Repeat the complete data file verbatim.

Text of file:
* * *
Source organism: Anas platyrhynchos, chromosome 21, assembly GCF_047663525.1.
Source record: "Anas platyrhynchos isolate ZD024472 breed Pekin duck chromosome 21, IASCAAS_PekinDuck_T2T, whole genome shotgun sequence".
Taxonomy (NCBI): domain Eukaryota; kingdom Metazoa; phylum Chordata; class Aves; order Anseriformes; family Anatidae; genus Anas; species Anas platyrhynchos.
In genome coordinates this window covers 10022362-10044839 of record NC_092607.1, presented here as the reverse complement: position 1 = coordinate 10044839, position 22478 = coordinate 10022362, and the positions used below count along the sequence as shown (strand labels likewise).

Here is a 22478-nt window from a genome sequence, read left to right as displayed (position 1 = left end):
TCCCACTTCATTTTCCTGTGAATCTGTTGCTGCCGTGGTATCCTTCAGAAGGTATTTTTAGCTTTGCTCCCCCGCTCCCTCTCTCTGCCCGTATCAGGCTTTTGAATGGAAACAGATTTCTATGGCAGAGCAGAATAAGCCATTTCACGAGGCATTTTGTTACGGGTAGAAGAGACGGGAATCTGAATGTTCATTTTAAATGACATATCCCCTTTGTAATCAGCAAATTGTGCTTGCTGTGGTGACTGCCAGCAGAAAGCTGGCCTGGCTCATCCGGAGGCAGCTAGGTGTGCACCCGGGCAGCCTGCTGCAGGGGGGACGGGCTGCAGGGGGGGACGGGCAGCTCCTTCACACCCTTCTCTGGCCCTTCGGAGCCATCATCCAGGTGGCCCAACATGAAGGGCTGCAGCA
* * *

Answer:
Source organism: Anas platyrhynchos, chromosome 21, assembly GCF_047663525.1.
Source record: "Anas platyrhynchos isolate ZD024472 breed Pekin duck chromosome 21, IASCAAS_PekinDuck_T2T, whole genome shotgun sequence".
Taxonomy (NCBI): domain Eukaryota; kingdom Metazoa; phylum Chordata; class Aves; order Anseriformes; family Anatidae; genus Anas; species Anas platyrhynchos.
In genome coordinates this window covers 10022362-10044839 of record NC_092607.1, presented here as the reverse complement: position 1 = coordinate 10044839, position 22478 = coordinate 10022362, and the positions used below count along the sequence as shown (strand labels likewise).

Here is a 22478-nt window from a genome sequence, read left to right as displayed (position 1 = left end):
TCCCACTTCATTTTCCTGTGAATCTGTTGCTGCCGTGGTATCCTTCAGAAGGTATTTTTAGCTTTGCTCCCCCGCTCCCTCTCTCTGCCCGTATCAGGCTTTTGAATGGAAACAGATTTCTATGGCAGAGCAGAATAAGCCATTTCACGAGGCATTTTGTTACGGGTAGAAGAGACGGGAATCTGAATGTTCATTTTAAATGACATATCCCCTTTGTAATCAGCAAATTGTGCTTGCTGTGGTGACTGCCAGCAGAAAGCTGGCCTGGCTCATCCGGAGGCAGCTAGGTGTGCACCCGGGCAGCCTGCTGCAGGGGGGACGGGCTGCAGGGGGGGACGGGCAGCTCCTTCACACCCTTCTCTGGCCCTTCGGAGCCATCATCCAGGTGGCCCAACATGAAGGGCTGCAGCA